FRANKFURT (Reuters) - Li Shufu, the founder and main owner of China’s Geely, has no plans to buy further stakes in carmakers after building up a holding of almost 10 percent in Germany’s Daimler, he told a German newspaper.
“Currently we have no plans for further purchases. We will concentrate for now on the development of existing holdings. There are many ideas, and there is much to do,” weekly Bild am Sonntag quoted Li as saying in an interview published on Sunday.
Li has led a major acquisition push globally since 2010, when he took over Swedish car brand Volvo from Ford Motor Co in a $1.8 billion deal.
Over the last year, he has snapped up a $3.3 billion stake in truck maker AB Volvo, a majority stake in sports car maker Lotus, a 49.9 percent stake in Malaysian automaker Proton and flying car start-up Terrafugia. He already owns LEVC, the maker of London’s iconic black cabs.
His purchase of a $9 billion stake in Daimler, unveiled last week, surprised the market and rekindled fears in Germany of its highly prized industrial expertise falling into Chinese hands.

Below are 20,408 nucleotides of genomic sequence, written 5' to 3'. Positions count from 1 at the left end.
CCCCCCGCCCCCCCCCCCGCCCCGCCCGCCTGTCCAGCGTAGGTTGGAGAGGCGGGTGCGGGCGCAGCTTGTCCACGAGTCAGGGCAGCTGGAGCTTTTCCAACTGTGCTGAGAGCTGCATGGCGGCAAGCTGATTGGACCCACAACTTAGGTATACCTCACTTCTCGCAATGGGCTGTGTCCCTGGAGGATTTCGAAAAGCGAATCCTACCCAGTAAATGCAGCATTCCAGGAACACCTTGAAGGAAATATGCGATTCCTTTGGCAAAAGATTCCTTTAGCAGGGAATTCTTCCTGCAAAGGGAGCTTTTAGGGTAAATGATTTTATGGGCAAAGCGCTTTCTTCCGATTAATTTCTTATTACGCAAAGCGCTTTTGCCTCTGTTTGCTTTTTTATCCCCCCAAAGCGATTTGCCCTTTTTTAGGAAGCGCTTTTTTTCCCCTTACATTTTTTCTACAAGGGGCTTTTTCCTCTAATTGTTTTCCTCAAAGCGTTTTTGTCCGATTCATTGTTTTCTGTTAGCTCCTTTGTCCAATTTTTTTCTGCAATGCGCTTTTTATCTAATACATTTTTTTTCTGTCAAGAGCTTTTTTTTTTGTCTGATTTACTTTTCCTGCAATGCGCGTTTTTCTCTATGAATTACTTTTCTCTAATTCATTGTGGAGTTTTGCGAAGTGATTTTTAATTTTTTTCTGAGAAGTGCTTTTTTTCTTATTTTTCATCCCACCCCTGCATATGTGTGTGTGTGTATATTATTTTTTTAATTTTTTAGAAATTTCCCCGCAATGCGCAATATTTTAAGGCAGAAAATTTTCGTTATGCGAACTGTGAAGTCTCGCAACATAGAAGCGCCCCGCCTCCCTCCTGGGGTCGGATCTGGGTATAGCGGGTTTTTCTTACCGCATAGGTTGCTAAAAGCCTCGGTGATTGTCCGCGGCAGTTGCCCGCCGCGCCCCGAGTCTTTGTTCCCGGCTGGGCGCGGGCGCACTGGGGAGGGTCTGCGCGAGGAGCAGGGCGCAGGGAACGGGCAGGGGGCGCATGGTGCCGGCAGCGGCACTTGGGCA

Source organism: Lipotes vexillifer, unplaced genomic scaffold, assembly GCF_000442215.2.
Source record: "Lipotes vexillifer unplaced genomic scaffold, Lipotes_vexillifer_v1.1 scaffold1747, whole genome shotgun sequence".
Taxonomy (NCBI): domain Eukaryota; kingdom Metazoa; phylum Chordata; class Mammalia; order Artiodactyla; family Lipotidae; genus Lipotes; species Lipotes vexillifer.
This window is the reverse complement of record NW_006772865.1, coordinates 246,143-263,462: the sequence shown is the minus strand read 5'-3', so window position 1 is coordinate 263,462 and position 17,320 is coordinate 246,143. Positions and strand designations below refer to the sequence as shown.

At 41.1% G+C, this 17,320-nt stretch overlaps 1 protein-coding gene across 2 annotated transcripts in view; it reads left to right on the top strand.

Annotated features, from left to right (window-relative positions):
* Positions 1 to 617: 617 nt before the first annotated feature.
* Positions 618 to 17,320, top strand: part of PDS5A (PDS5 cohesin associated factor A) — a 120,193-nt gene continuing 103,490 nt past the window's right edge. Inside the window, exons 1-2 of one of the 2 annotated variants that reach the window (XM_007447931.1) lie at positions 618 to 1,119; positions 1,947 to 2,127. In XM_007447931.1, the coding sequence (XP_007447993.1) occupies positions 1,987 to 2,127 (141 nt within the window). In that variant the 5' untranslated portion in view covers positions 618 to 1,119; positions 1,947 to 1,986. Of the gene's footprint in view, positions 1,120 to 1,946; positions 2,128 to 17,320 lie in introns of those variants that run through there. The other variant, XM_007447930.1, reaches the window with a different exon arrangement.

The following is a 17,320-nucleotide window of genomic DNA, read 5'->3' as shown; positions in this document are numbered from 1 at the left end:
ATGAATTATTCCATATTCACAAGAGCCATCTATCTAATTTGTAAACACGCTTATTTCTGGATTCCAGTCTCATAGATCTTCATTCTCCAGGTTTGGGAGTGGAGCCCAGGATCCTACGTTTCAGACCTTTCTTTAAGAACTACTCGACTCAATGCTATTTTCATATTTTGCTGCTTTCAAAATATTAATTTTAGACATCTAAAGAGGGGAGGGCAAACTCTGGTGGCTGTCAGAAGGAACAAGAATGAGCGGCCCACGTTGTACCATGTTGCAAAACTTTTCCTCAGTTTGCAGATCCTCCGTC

When asked by Bild am Sonntag about those concerns, Li said that his focus was on future technology.
“For me, it’s not about available technology but what is coming in the future. Or to put it another way, I would like a slice of a cake that is bigger than the cake of today,” he said.
When asked if Geely and Daimler could work together on electric cars, Li said he was keen to cooperate on various areas.
He also said that he had no plans to make changes to Daimler’s cooperation with other Chinese partners, such as BAIC or BYD, and that all parties could benefit from sharing of ideas.
According to multiple sources and documents reviewed by Reuters, Li used Hong Kong shell companies, derivatives, bank financing and carefully structured share options to become Daimler’s single largest shareholder.
Asked by Bild am Sonntag how he financed the purchase, he said some of the money was his own and some was financed via foreign banks, without providing details.
He said none of the funding came from the Chinese government and that he did not seek the approval of the government before buying the stake.
“We have never asked the Chinese government for its approval of an investment ahead of time. The same goes for our Daimler stake,” he said.
Reporting by Maria Sheahan; Additional reporting by Victoria Bryan; Editing by Hugh Lawson and Alexander Smith